Question on Research Assistantships

If I go through my entire graduate school career without a research assistantship or a fellowship, is that going to look bad when I go on the market? I've never applied for either one, the reason being that I enjoy teaching, and I don't think I'd be happy if I weren't teaching. In fact, I've been teaching year-round for two years now, and I'd like to continue doing so if possible.


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Dorothea here --

The assumption you're making is that there's some strategy that will work better than any other in securing you an academic job.

I don't believe there is, frankly. It's such a crapshoot that you might as well play it your way and see what happens.

Cindy here

A little cynical, Dorothea? ;-)

Unfortunately, you may be right. But Clancy, I don't see how choosing teaching assistantships can hurt you when your interests are primarily comp/rhet. I would think the only advantage to a research-type assistantship is it allows you to work closely with (hopefully) an influential scholar; your dissertation shows you can do research.

Maybe I'm not the best one to listen to since I chose to be ABD and seek a community college job, but I know grad students who did all of their assistantships in teaching and still got jobs.

Going on the Market

HI Clancy. Here are my comments about what you are doing.

First, it is really going to depend on where you apply and where you want to be. While the US might be a bit different from Canada - I think there are some similarities. There are three different kinds of university foci - 1. research focus 2. Teaching focus 3. A balance of research and teaching. At some point you will have to decide where you want to be in this range. I personally like research and teaching, so I would like to be in a university that reflects that. I don't ONLY want to teach OR research - and I know what certain universities expect from their profs - ie: University of Toronto is ALL about the research, whereas where I am teaching now at Brock U - the is focus on teaching (though the university is starting to expect more research grant money from profs now). So where you put your emphasis now will certainly reflect on where you end up.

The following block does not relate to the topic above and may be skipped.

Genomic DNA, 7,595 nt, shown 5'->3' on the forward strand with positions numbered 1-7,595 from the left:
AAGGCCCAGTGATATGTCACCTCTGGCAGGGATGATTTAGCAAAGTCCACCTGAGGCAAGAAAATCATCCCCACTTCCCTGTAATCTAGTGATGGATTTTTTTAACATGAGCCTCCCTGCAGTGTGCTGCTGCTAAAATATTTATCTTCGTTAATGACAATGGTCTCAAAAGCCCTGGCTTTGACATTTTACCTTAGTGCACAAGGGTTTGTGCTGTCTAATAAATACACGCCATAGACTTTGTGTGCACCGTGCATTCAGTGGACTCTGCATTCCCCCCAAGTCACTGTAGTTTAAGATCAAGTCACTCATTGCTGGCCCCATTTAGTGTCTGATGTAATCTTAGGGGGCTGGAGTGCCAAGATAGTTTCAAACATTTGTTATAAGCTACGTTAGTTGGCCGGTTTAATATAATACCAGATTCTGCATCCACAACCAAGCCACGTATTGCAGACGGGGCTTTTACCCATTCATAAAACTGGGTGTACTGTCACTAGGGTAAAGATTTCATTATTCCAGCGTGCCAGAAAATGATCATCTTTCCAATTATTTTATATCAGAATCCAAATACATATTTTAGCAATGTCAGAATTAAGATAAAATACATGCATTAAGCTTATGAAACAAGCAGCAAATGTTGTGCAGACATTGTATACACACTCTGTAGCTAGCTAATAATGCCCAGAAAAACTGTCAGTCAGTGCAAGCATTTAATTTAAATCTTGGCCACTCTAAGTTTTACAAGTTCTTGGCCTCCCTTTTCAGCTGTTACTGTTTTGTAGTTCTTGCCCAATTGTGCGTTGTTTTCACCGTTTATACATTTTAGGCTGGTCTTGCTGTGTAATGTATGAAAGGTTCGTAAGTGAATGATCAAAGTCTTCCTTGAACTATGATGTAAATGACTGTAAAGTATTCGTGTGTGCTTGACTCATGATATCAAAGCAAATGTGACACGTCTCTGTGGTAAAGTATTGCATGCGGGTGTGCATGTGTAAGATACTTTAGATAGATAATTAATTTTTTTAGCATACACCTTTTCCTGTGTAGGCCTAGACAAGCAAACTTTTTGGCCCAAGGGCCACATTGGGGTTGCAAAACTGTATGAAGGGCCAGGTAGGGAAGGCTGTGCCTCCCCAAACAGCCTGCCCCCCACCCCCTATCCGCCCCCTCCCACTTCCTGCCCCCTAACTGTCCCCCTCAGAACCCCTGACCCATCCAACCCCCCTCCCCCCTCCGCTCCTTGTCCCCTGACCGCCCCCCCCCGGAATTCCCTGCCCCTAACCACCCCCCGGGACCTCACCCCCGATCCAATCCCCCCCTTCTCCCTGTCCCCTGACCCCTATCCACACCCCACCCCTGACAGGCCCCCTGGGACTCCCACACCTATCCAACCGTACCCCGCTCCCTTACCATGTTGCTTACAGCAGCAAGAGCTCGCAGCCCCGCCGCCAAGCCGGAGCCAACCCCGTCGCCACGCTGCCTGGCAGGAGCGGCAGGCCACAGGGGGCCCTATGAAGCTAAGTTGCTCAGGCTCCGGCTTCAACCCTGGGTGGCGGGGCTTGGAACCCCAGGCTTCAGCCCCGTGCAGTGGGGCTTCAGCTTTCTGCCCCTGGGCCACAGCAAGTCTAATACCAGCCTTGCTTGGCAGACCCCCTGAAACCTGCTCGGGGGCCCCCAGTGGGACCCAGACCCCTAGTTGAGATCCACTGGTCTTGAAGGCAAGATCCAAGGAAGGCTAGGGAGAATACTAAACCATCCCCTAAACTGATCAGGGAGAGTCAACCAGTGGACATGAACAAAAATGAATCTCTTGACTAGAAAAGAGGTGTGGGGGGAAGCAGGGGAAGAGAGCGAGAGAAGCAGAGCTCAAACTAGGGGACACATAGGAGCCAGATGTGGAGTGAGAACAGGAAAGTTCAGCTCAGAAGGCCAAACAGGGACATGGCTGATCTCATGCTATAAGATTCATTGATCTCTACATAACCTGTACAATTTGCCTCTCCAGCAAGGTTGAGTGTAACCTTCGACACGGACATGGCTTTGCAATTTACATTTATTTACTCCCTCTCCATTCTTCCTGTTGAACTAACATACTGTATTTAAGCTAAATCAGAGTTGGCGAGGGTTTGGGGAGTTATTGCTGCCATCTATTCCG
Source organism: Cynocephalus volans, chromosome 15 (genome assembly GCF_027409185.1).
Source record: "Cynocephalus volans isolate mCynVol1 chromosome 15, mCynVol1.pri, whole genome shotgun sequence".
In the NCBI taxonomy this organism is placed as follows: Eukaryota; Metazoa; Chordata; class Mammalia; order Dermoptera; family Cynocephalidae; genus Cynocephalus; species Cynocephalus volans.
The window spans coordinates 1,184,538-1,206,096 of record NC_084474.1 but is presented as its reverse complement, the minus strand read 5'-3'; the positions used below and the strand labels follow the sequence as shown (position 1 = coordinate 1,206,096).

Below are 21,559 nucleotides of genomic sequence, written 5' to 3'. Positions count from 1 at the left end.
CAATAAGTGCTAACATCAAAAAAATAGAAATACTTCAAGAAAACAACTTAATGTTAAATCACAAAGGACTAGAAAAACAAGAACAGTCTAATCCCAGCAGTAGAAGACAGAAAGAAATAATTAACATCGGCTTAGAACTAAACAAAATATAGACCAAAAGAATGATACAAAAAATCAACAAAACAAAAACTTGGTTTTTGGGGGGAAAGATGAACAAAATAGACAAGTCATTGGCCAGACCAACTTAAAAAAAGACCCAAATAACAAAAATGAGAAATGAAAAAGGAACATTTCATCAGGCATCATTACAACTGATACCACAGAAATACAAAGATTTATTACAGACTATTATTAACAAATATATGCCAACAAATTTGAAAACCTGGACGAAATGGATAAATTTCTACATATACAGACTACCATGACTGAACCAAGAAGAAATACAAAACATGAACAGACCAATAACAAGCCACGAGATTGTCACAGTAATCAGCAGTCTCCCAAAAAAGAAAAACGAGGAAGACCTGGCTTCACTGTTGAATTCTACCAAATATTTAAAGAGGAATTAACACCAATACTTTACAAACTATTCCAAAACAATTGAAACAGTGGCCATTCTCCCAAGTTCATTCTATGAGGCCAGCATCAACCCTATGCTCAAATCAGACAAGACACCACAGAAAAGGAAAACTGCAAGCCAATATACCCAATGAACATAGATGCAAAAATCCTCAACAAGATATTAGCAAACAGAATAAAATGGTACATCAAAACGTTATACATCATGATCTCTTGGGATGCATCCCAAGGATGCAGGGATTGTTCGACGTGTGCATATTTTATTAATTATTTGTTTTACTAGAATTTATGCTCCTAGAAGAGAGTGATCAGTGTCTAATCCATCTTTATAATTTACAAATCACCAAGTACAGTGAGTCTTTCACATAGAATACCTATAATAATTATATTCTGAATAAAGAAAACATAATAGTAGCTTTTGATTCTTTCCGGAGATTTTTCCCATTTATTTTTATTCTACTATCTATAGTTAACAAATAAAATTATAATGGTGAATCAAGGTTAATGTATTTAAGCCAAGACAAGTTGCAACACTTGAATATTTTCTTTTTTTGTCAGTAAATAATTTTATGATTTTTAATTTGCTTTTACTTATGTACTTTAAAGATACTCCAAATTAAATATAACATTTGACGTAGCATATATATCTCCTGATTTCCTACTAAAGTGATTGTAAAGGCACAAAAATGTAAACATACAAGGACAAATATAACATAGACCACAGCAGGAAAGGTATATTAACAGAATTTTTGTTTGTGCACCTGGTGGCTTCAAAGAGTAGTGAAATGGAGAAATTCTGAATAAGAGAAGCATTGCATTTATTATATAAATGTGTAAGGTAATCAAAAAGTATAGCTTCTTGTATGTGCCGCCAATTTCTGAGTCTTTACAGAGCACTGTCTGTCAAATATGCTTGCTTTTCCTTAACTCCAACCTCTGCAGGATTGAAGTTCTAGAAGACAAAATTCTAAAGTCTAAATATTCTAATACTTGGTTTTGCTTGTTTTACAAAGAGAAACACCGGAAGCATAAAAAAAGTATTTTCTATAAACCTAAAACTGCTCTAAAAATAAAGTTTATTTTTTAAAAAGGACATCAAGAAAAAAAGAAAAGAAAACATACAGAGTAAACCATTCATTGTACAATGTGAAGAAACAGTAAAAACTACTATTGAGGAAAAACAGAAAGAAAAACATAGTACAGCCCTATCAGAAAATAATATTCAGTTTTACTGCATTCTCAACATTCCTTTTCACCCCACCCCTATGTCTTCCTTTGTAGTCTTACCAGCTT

Having said that, there are grad students who do not teach - and only work as a teaching asst - we don't have the option of teaching courses here in Canada - they usually hire PhD completed, part time contract workers for that. There are also students who do not work as RAs. It really depends on the student, how much money/funding they have etc etc.

You have to do what you want to do right now - to keep you happy and to compell you to finish this damn PhD. That's why we are doing this right?

When you put your teaching dossier together, you can proudly state that teaching students is important to you, which is why you chose to do so over the years. Gaining teaching experience is valuable, and you can spin this in your favour.

In terms of research, you can talk about the research that you have done in the past (citing conference papers, published papers or papers that you have written etc). Also, when you go for your job talk, you can provide a outline of future research that you will undertake and where you might look for funding. This shows the hiring committee that you will continue to progress as a new faculty (both in teaching and research) and will potentially bring research money into the department (which they all like).

I am not sure how the fellowship system works in the US. We are expected to apply to grants and scholarships every year, but they are hard to get. Sure, it looks good if you get them, but everyone knows its a crap shoot and depends on who is on the review committee (and what the "hot topics" are).

So, that is my two cents. Keep doing what you are doing and gain your teaching experience (also nice to include course outlines and teaching evaluations in the dossier). The main objective at this point is to enjoy the hellish process as much as you can, and to GET DONE. Create a good dossier and sweep them off their feet at the job talk.